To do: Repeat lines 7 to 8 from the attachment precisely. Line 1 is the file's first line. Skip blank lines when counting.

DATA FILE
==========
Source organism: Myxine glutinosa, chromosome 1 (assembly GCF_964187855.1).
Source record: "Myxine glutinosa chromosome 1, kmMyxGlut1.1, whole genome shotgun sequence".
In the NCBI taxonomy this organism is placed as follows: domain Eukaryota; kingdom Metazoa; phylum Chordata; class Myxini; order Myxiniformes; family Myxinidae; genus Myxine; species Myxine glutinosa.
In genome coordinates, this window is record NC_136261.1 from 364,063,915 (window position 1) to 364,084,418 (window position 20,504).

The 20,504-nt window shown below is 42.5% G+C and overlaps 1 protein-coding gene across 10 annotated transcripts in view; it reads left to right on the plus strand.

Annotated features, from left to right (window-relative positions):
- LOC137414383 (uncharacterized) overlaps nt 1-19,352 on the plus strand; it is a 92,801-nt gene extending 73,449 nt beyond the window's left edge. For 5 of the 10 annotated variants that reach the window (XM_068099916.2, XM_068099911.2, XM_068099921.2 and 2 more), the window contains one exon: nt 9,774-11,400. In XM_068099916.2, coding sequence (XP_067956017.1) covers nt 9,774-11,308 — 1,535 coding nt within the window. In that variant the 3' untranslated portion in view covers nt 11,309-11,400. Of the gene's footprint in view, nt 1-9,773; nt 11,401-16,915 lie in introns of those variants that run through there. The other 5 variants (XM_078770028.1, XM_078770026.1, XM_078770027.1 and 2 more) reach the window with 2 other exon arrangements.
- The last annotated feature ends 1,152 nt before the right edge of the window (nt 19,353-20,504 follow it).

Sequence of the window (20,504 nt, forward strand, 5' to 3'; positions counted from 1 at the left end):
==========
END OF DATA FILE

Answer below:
- LOC137414383 (uncharacterized) overlaps nt 1-19,352 on the plus strand; it is a 92,801-nt gene extending 73,449 nt beyond the window's left edge. For 5 of the 10 annotated variants that reach the window (XM_068099916.2, XM_068099911.2, XM_068099921.2 and 2 more), the window contains one exon: nt 9,774-11,400. In XM_068099916.2, coding sequence (XP_067956017.1) covers nt 9,774-11,308 — 1,535 coding nt within the window. In that variant the 3' untranslated portion in view covers nt 11,309-11,400. Of the gene's footprint in view, nt 1-9,773; nt 11,401-16,915 lie in introns of those variants that run through there. The other 5 variants (XM_078770028.1, XM_078770026.1, XM_078770027.1 and 2 more) reach the window with 2 other exon arrangements.
- The last annotated feature ends 1,152 nt before the right edge of the window (nt 19,353-20,504 follow it).